Pod 1 | Entomology … Beetle, Fly & Wasp


POD 1 included gardening work as well as insect entomology. Last week on Wednesday, September 7, I looked at insects under the microscope. The proper settings for the microscope were finally figured out and I was able to see the bugs well then before.


I looked at multiple insects. I will start out with talking about the beetle. The mouth I observed has claws. Around the mouth, the colors is dark yellow. As well as there are hairs or “whiskers” by the mouth sort of like a mustache. The antenna is rope like in texture and separates very “ropey”. The back has lines that look similar to black style duck tape. The back also appears to have either very fine hairs or dust– perhaps dust mites. I think we humans have almost invisible dust mites that live on us daily, which can only be see under the microscope.

The type of beetle I looked at is called a ground beetle. I did some research on ground beetles and found that there are 495 different species in Vermont and New Hampshire. The exact name of the beetle I saw under the microscope is called a Common Black Ground Beetle (latin name: Pterostichus melanarius). This species of beetles was introduced from Europe. They do not fly. There habitat is primarily in moist woods and wetlands. They like to hide in the dirt, under rocks, under leaves, and under logs. Beetles eat other bugs such as grubs, caterpillars, maggots, earth worms and even different beetle species!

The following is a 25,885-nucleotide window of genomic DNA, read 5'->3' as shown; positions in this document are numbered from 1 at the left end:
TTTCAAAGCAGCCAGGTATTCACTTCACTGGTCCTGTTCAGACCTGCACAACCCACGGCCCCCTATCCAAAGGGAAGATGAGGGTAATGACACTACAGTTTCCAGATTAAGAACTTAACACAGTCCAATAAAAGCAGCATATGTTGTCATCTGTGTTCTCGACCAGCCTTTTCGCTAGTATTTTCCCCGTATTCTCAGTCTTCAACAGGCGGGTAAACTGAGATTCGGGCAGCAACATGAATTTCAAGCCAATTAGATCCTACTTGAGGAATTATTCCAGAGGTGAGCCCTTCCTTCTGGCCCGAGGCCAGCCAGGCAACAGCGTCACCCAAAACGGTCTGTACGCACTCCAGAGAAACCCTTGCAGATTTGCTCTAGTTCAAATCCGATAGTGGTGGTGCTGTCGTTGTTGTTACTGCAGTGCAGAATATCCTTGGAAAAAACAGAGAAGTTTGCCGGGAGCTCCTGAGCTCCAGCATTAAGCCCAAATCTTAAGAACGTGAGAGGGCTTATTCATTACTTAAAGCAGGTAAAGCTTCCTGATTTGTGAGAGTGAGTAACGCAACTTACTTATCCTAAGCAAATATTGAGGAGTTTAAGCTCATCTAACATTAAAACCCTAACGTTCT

After observing the beetle, I briefly observed two other insects. One was a fly. It was very hairy and its skin was white and black in color. I did not know flies to be hairy until I saw it under the microscope! Finally, I observed a wasp. In my opinion, the skin texture looks like paint, and like a highway road’s yellow lines. I also saw many bumps on the wasp.

This POD was very enjoyable and very laid back. I’ve never had a school program with PODs before but it looks like that this will be a good thing and there will be a variety of things I’ll learn due to the PODs and that I will learn much more than in pervious years. I enjoyed spending time in the garden just picking cherry tomatoes, which there were a lot of and observing insects up close. I learned that when people call bugs “bugs”, that they are actually probably an insect. This has been a good start to my last year!

Image: http://www2.fcps.edu/islandcreekes/ecology/Insects/Common%20Black%20Ground%20Beetle/97F02K_1.jpg

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